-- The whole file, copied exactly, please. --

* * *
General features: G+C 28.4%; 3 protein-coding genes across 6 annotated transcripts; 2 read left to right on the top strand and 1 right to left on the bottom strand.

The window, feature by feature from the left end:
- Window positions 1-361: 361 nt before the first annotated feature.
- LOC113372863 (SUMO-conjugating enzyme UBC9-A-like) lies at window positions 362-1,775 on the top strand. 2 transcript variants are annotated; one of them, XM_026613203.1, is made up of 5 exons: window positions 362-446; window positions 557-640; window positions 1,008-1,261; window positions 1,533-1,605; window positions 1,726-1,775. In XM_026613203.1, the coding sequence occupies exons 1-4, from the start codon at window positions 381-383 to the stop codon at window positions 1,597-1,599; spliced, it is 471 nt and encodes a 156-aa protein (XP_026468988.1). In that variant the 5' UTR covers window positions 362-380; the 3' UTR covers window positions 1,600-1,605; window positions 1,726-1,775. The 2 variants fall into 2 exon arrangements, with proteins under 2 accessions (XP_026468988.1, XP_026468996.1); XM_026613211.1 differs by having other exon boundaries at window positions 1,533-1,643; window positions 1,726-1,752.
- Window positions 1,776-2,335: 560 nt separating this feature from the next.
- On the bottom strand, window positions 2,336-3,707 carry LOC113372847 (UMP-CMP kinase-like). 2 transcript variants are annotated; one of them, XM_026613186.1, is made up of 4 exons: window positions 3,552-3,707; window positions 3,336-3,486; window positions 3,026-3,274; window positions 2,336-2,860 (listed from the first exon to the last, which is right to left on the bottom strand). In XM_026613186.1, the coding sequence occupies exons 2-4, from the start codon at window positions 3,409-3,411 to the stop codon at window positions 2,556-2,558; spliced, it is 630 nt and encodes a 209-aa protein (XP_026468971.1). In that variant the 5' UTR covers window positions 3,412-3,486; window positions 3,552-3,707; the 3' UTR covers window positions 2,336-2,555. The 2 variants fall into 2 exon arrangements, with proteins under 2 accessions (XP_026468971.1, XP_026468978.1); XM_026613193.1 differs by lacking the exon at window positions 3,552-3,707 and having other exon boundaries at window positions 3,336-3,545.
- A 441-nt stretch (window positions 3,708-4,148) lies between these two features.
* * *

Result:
General features: G+C 28.4%; 3 protein-coding genes across 6 annotated transcripts; 2 read left to right on the top strand and 1 right to left on the bottom strand.

The window, feature by feature from the left end:
- Window positions 1-361: 361 nt before the first annotated feature.
- LOC113372863 (SUMO-conjugating enzyme UBC9-A-like) lies at window positions 362-1,775 on the top strand. 2 transcript variants are annotated; one of them, XM_026613203.1, is made up of 5 exons: window positions 362-446; window positions 557-640; window positions 1,008-1,261; window positions 1,533-1,605; window positions 1,726-1,775. In XM_026613203.1, the coding sequence occupies exons 1-4, from the start codon at window positions 381-383 to the stop codon at window positions 1,597-1,599; spliced, it is 471 nt and encodes a 156-aa protein (XP_026468988.1). In that variant the 5' UTR covers window positions 362-380; the 3' UTR covers window positions 1,600-1,605; window positions 1,726-1,775. The 2 variants fall into 2 exon arrangements, with proteins under 2 accessions (XP_026468988.1, XP_026468996.1); XM_026613211.1 differs by having other exon boundaries at window positions 1,533-1,643; window positions 1,726-1,752.
- Window positions 1,776-2,335: 560 nt separating this feature from the next.
- On the bottom strand, window positions 2,336-3,707 carry LOC113372847 (UMP-CMP kinase-like). 2 transcript variants are annotated; one of them, XM_026613186.1, is made up of 4 exons: window positions 3,552-3,707; window positions 3,336-3,486; window positions 3,026-3,274; window positions 2,336-2,860 (listed from the first exon to the last, which is right to left on the bottom strand). In XM_026613186.1, the coding sequence occupies exons 2-4, from the start codon at window positions 3,409-3,411 to the stop codon at window positions 2,556-2,558; spliced, it is 630 nt and encodes a 209-aa protein (XP_026468971.1). In that variant the 5' UTR covers window positions 3,412-3,486; window positions 3,552-3,707; the 3' UTR covers window positions 2,336-2,555. The 2 variants fall into 2 exon arrangements, with proteins under 2 accessions (XP_026468971.1, XP_026468978.1); XM_026613193.1 differs by lacking the exon at window positions 3,552-3,707 and having other exon boundaries at window positions 3,336-3,545.
- A 441-nt stretch (window positions 3,708-4,148) lies between these two features.